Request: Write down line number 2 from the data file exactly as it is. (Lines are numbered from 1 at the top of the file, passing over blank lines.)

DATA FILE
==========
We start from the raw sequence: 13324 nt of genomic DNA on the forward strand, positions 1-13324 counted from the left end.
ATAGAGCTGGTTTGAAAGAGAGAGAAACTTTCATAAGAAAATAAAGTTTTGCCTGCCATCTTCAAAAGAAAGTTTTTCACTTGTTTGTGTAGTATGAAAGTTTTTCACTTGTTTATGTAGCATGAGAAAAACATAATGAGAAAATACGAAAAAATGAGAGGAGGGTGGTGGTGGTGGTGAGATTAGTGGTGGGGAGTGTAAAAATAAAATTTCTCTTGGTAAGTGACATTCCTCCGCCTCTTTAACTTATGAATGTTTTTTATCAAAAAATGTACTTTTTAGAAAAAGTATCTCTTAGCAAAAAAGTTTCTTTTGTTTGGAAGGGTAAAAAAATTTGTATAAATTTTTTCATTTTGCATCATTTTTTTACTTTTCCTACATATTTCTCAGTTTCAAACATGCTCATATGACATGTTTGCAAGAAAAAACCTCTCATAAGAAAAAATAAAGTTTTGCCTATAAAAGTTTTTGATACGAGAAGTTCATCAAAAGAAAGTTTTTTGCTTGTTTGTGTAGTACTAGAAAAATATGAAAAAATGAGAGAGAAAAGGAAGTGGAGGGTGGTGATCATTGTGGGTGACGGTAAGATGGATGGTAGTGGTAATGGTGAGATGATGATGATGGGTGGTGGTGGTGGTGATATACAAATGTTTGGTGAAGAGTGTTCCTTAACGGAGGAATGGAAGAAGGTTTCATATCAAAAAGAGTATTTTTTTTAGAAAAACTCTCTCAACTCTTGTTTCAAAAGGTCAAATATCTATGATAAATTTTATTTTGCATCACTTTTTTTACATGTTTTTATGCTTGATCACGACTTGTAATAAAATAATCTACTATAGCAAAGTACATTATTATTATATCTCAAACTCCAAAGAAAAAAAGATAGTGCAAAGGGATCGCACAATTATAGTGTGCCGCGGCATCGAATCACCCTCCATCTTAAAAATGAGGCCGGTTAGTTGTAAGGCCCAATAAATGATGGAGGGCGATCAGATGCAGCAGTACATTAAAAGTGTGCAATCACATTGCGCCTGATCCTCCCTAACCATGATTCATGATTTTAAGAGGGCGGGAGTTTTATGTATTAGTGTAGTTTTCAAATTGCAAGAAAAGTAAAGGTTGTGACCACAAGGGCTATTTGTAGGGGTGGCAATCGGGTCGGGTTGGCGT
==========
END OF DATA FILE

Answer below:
ATAGAGCTGGTTTGAAAGAGAGAGAAACTTTCATAAGAAAATAAAGTTTTGCCTGCCATCTTCAAAAGAAAGTTTTTCACTTGTTTGTGTAGTATGAAAGTTTTTCACTTGTTTATGTAGCATGAGAAAAACATAATGAGAAAATACGAAAAAATGAGAGGAGGGTGGTGGTGGTGGTGAGATTAGTGGTGGGGAGTGTAAAAATAAAATTTCTCTTGGTAAGTGACATTCCTCCGCCTCTTTAACTTATGAATGTTTTTTATCAAAAAATGTACTTTTTAGAAAAAGTATCTCTTAGCAAAAAAGTTTCTTTTGTTTGGAAGGGTAAAAAAATTTGTATAAATTTTTTCATTTTGCATCATTTTTTTACTTTTCCTACATATTTCTCAGTTTCAAACATGCTCATATGACATGTTTGCAAGAAAAAACCTCTCATAAGAAAAAATAAAGTTTTGCCTATAAAAGTTTTTGATACGAGAAGTTCATCAAAAGAAAGTTTTTTGCTTGTTTGTGTAGTACTAGAAAAATATGAAAAAATGAGAGAGAAAAGGAAGTGGAGGGTGGTGATCATTGTGGGTGACGGTAAGATGGATGGTAGTGGTAATGGTGAGATGATGATGATGGGTGGTGGTGGTGGTGATATACAAATGTTTGGTGAAGAGTGTTCCTTAACGGAGGAATGGAAGAAGGTTTCATATCAAAAAGAGTATTTTTTTTAGAAAAACTCTCTCAACTCTTGTTTCAAAAGGTCAAATATCTATGATAAATTTTATTTTGCATCACTTTTTTTACATGTTTTTATGCTTGATCACGACTTGTAATAAAATAATCTACTATAGCAAAGTACATTATTATTATATCTCAAACTCCAAAGAAAAAAAGATAGTGCAAAGGGATCGCACAATTATAGTGTGCCGCGGCATCGAATCACCCTCCATCTTAAAAATGAGGCCGGTTAGTTGTAAGGCCCAATAAATGATGGAGGGCGATCAGATGCAGCAGTACATTAAAAGTGTGCAATCACATTGCGCCTGATCCTCCCTAACCATGATTCATGATTTTAAGAGGGCGGGAGTTTTATGTATTAGTGTAGTTTTCAAATTGCAAGAAAAGTAAAGGTTGTGACCACAAGGGCTATTTGTAGGGGTGGCAATCGGGTCGGGTTGGCGT